The brief summary of HB 3269 removes "future dangerousness" as a factor for jury to determine when deciding on a sentence of death. It requires the State to prove "beyond a reasonable doubt" that the defendant should receive a death sentence. It also specifies procedures for persons already sentenced to death to be resentenced to life imprisonment without possibility of parole.

SB 1013 is sponsored by the Senate Judiciary Committee. It also removes "future dangerousness" as a factor for jury to determine when deciding on sentence of death. It requires the State to prove beyond a reasonable doubt that the defendant should receive a death sentence.

Further, the Senate bill redefines the crime of aggravated murder. It reclassifies current manners of committing aggravated murder as murder in the first degree and renames crime of murder to murder in the second degree. The full text specifies the penalties for these crimes.

Regarding both the House and Senate bills, the significant change would be to remove "future dangerousness" from the judge's charge to the jury in a death case. According to criminologists, psychologists, linguistic experts, and criminal justice scholars, "future dangerousness" is impossible to prove. Relying on "beyond reasonable doubt" is a better instruction to follow.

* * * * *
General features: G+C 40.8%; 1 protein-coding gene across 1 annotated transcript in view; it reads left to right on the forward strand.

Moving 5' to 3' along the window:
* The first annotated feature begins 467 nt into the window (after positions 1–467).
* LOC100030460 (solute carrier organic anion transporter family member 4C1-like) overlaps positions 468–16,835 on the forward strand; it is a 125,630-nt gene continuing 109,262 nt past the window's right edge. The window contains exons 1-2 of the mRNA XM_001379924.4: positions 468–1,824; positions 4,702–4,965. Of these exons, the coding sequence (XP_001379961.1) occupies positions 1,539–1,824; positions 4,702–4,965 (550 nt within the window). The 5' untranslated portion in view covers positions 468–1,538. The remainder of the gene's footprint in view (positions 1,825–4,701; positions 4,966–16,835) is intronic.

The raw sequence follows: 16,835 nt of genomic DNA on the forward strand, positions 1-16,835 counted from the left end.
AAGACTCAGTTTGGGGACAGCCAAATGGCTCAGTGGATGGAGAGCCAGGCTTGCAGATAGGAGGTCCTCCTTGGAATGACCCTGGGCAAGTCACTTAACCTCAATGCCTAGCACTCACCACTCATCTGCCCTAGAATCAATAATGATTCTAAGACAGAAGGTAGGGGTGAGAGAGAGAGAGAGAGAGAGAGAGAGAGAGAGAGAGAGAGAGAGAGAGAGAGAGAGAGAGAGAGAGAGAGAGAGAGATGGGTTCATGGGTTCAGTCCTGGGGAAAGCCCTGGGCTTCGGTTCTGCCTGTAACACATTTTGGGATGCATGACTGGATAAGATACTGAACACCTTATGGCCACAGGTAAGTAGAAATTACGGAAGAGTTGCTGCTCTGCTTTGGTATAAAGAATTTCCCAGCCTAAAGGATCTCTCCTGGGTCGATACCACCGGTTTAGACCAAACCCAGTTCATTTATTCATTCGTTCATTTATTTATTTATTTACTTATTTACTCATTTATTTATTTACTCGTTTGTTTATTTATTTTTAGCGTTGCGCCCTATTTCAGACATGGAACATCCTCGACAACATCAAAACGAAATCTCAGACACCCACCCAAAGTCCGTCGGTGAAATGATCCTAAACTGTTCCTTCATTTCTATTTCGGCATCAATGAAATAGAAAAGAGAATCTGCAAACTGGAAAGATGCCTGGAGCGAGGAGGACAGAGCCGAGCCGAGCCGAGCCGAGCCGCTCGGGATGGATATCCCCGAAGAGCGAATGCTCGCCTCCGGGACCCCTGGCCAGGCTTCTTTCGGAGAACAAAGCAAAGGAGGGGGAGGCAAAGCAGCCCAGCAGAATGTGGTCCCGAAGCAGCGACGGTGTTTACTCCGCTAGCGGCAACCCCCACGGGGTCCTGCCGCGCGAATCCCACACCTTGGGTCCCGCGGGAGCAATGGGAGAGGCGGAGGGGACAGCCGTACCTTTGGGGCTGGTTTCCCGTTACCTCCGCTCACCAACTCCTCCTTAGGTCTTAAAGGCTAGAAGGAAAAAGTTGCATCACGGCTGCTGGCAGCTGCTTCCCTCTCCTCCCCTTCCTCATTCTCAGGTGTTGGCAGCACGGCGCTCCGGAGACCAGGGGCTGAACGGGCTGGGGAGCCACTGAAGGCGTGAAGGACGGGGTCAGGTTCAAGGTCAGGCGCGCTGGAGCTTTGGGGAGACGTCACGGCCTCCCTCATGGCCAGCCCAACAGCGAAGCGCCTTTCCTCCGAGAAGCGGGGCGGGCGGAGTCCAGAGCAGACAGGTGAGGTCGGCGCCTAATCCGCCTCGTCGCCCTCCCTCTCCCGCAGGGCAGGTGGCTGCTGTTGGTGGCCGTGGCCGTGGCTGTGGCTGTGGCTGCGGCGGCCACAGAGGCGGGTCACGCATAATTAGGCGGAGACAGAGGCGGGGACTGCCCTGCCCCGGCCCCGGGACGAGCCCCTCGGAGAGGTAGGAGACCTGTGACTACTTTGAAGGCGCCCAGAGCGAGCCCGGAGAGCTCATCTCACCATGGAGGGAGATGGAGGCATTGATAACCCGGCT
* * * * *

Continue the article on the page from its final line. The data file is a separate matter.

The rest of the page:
When a committee is assigned for one or more of our bills, we will post committee members. It is helpful to write, call or visit any of the committee members, but it is critically helpful if you are a constituent of a committee member.

As soon as committees are assigned, contact your legislators, particularly if they serve on the assigned committee. If and when a hearing is scheduled, please make every effort to attend. When we can fill the hearing room, that shows a lot of support for these bills.

If you do not know who your representative is, go to and on the lower right front page of their web site you will find the button of FIND YOUR DISTRICT AND LEGISLATORS. Enter your street address and your senator and representative will be revealed.

When addressing your representative or senator you should be prepared to explain your reason(s) for your support of these bills.

Again, when reaching out to your legislator state your top reasons to oppose capital punishment.

If and when a bill passes through committee and heads for a floor debate, we need to fill the gallery. Alerts and messages will be sent out by email, USPS mail, social media and our website. You can follow the bills on the Oregon legislature website

This is the most important legislative opportunity since the 1998 repeal vote. These bills will not repeal the death penalty, but they will reduce the number of death cases pursued and won. Also, of equal importance, this is a great opportunity to increase the conversation that will educate and energize voters for that eventual vote to repeal the Oregon death penalty.

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OADP welcomes four new Advisory Council members

Sometimes events yield unexpected results, as was the case of the recent showing of In the Executioner's Shadow at Salem's Grand Theater in January as part of the Salem Progressive Film Series (SPFS). Sometimes new Advisory Council members come for the examples set by OADP board members.

While the goal of showing the film and the discussion that followed was educating viewers about death penalty issues, it was instrumental in three people joining the OADP Advisory Council. A fourth comes from the suggestion of board vice chair Lynn Strand.

Cindy Kimball

Cindy Kimball